MS HARF: I think the person responsible for putting ceasefires in place is Bashar al-Assad. If you want to talk about what's happening on the ground in Syria and who's preventing that from moving forward, I think you need to look squarely at the Assad regime.
QUESTION: No, no, news out of the mission – I mean the UN personnel coming out of there – that, in fact, Assad was really willing and able to implement these ceasefires.
MS HARF: We've also seen in the past him use the term "ceasefire" to cover for a whole range of humanitarian challenges, and he's used it in the past to cover up for many, many things. They have actually not been true ceasefires. He has let people starve and not be able to get food or medicine during these "ceasefires," so I would take his commitment to ceasefires with a grain of salt.
QUESTION: So --
MS HARF: Yes.
QUESTION: -- staying on Turkey just for a second.
MS HARF: Yeah.
QUESTION: Notwithstanding the fact that the Administration is not ready to call what happened 100 years ago with the Armenians a genocide, you have called it and the President has called it a slaughter, massacre – bad terms – and also called for a full accounting of what happened --
MS HARF: Correct.
QUESTION: -- for the historical record. Well, today President Erdogan, speaking at this Gallipoli memorial, said that Turkey or that Ottoman Turks – Turkey's ancestors, I think he said – never committed a genocide against the Armenians or against anybody else, and he said that the Armenian claims that they had were baseless and groundless. The Administration doesn't agree that the claim – that there's no basis or ground to make the claim, does it?
MS HARF: Well, we've said – the President has said, other senior Administration officials have said – acknowledged as historical fact that 1.5 million Armenians were massacred, were marched to their deaths in the final days of the Ottoman Empire.
QUESTION: So --
MS HARF: That is what we believe about the historical facts.
QUESTION: -- even though you're not prepared to call it a genocide, you do believe that there is basis and grounds for there to be an accounting.
MS HARF: We have said we acknowledge this is a historical fact.
QUESTION: So what would you – it does not appear that President Erdogan is ready to accept any kind of an accounting, a full and fair historical reckoning. So what do you say? This is your Turkish – this is your NATO ally --
MS HARF: Yes.
QUESTION: -- who you're not using the word "genocide" because you don't want to offend them, and now he says that he's not even prepared to do the minimum of what you want them to do, which is to go back and come to some kind of conclusion.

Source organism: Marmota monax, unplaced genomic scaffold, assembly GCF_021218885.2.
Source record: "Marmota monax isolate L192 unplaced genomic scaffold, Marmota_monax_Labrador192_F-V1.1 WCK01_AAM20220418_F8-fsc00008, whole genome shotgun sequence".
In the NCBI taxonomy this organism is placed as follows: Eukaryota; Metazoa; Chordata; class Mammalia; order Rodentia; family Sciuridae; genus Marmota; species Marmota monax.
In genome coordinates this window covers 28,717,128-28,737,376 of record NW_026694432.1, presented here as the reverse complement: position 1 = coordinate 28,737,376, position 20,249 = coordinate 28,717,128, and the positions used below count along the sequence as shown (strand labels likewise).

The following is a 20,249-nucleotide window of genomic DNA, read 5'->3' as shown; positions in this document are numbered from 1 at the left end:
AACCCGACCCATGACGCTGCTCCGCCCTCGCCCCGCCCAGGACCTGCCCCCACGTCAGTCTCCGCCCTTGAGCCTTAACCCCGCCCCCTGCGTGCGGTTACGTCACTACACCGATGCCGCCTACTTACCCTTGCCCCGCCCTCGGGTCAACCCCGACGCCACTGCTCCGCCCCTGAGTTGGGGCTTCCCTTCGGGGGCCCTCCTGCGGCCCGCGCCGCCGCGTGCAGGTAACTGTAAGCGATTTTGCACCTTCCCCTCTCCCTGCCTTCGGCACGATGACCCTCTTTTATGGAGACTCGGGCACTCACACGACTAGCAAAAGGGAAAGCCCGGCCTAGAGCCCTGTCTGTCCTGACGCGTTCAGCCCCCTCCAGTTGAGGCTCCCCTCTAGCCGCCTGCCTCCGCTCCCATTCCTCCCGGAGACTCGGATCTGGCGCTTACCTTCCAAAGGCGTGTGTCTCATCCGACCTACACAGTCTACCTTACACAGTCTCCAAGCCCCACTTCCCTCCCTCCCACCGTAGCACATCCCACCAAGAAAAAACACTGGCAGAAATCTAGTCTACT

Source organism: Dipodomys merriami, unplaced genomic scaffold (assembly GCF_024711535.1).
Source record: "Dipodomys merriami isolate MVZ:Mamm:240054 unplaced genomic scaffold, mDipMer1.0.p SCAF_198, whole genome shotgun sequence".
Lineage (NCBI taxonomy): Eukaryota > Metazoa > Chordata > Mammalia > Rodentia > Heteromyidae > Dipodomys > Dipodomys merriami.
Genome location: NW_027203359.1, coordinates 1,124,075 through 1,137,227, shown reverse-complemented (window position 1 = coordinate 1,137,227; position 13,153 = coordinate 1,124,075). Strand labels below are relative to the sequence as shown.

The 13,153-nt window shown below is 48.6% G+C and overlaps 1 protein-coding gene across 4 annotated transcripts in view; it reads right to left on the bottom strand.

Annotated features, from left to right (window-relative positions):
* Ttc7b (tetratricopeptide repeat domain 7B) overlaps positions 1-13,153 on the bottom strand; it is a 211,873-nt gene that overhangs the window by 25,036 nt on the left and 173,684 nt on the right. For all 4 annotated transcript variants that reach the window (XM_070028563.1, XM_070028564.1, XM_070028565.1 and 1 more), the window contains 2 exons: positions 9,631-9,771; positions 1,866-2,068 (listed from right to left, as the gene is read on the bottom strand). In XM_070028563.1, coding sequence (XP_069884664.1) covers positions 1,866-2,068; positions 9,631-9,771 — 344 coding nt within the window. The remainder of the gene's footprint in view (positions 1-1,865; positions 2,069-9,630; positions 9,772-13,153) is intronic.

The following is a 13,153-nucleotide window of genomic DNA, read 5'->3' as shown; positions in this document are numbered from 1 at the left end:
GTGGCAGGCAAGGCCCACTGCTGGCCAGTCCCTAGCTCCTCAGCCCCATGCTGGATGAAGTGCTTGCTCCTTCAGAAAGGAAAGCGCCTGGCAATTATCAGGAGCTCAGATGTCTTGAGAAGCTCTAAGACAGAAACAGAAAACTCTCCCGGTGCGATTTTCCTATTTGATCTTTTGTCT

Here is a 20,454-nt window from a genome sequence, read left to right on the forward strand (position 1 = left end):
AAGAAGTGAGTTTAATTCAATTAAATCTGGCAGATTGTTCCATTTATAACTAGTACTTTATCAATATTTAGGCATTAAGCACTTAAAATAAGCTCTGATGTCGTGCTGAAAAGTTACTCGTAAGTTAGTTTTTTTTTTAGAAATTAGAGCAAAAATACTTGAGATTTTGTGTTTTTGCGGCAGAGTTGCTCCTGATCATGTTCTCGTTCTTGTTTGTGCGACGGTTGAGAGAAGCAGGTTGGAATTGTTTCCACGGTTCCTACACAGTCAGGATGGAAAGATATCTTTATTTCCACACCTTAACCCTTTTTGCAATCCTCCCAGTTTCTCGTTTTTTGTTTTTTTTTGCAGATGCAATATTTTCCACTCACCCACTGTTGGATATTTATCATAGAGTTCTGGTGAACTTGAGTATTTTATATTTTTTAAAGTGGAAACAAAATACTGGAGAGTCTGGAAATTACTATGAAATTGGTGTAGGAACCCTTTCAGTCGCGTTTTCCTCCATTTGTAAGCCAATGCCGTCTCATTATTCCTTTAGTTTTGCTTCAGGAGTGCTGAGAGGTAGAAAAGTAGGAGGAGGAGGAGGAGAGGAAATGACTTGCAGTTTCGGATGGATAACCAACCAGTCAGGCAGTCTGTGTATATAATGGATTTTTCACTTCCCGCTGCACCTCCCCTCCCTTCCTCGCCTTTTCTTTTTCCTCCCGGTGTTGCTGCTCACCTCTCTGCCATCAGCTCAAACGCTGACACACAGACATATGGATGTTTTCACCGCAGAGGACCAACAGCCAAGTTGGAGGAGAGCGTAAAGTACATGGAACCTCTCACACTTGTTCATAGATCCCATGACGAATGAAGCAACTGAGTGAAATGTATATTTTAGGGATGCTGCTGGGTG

MS HARF: Well, I would go back to what we said about the Secretary's conversation with the Turkish foreign minister early this week, that he – the Secretary – expressed U.S. support for Turkey-Armenia normalization and the importance of Turkey taking concrete steps to match its government's statements on reconciliation with Armenia. That's something that's very important to us --
QUESTION: Well, does this go along with that?
MS HARF: -- and we're going to keep pushing that. And I'm just not going to do any analysis on those remarks.
QUESTION: Well – but I mean, does him calling the claims baseless and groundless --
MS HARF: I'm not going to do any analysis on his remarks.
QUESTION: -- that doesn't seem to indicate that they're willing to go for this full accounting.
MS HARF: I'm not going to do any analysis on his remarks, Matt.
QUESTION: Can we change the subject?
MS HARF: Sure, yes.
QUESTION: Just coming back to Syria, does the U.S. still believe that the Iranians should not be part of these discussions?
MS HARF: Well, if you remember the lengthy discussions we all had about Geneva II before Geneva II happened, we eventually said they could be if they did certain things like accept the Geneva I communique. Now, that was then; this is obviously a different thing and it's a UN-led process, so I don't want to preview what we might say going forward. But in the past we have expressed openness to it.
QUESTION: Okay. And just – can I just quickly – I see you've got to go --
MS HARF: No, it's okay. I'm actually doing a press briefing in here for Take Your Child to Work Day after this with a bunch of kids, so --
QUESTION: Okay, great. (Laughter.)
MS HARF: -- I'm sure they'll give you a few more minutes in the real press briefing.
QUESTION: Quickly on Yemen, can I just ask – the Iranian ship has turned away from Yemen. Was that because of any – was there any diplomatic discussions involved that caused that?
MS HARF: Ask the Iranians.
QUESTION: No, but from the U.S. side.
MS HARF: Ask the Iranians why they turned the ship around. I have said we have a variety of ways to raise concerns with the Iranians, and I'm not going to get into more details.
QUESTION: Has --
QUESTION: Can you confirm that the ships turned around (inaudible)?
MS HARF: Can I confirm that independently? I mean, I've certainly seen the reports. I'd refer you to them for their ship movements.
QUESTION: But the United States doesn't know that the --
MS HARF: Guys, I'm not going to confirm Iranian ship movements. We're monitoring --